This is a distribution warehouse built on former farmland— the absolute lowest ROI in all measurable forms. When paired with the highest amount of public resources to maintain (police, fire, super-sized infrastructure, etc.) this is the the worse type of land use in terms of community benefit. These structures gobble up open space at alarming clips and generate very little benefit per acre. Unless we figure out a way to assess their impacts, this type of development will cost the township money in the long term.

There is simply no way to around it: Warehouses are our “mega-sized” Taco Johns. They gobble up valuable open space at alarming clips. They produce or make nothing. They employ very few people at very low wages. (And those numbers will continue to dip with new automation techniques until these 50 acre facilities are run by skeleton crews. A dozen people on a shift maybe?) They contribute very little back financially, compared to what they cost to maintain. They require services such as police and fire. I could go on and on.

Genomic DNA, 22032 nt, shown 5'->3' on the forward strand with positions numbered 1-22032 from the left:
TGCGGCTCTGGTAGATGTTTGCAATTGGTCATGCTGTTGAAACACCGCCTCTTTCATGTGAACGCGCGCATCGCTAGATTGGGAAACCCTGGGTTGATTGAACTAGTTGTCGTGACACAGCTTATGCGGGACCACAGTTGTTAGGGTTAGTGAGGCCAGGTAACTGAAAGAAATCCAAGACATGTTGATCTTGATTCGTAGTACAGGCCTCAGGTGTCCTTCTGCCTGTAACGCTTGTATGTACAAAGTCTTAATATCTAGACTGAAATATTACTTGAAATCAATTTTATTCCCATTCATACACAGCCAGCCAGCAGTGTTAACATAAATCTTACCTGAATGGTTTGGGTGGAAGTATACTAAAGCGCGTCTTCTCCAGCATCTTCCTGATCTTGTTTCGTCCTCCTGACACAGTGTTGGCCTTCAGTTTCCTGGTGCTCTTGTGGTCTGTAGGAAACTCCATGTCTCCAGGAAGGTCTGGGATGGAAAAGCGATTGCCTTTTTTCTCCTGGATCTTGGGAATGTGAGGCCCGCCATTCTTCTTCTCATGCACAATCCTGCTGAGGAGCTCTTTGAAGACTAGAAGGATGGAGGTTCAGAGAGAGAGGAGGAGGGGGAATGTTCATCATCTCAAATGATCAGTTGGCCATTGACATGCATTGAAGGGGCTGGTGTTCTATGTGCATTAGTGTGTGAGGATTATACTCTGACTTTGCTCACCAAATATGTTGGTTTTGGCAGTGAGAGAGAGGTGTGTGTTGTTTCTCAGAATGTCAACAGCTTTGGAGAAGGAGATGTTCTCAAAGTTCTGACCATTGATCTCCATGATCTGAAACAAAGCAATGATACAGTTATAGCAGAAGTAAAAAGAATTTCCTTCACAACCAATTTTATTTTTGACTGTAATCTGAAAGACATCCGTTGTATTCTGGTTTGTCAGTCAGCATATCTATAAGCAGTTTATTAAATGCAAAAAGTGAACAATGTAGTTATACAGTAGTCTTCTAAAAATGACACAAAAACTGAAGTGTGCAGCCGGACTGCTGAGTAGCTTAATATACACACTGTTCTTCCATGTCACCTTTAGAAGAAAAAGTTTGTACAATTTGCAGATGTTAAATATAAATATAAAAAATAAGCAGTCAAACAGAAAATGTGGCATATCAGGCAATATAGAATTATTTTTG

Now, in our new reality, we have to realize we have market forces at work. Yes, we’re strategically located in a place warehouses want to be. And that’s fine. And our zoning ordinance in the 80′s allowed for a limited number of warehouses. But what's happened over the years is that we’ve overturned our growth boundaries. We’ve doubled and tripled down on warehouses. What was planned to be a limited liability as the township fulfilled it’s legal obligation to provide for it as a land use now has the potential to cripple us financially.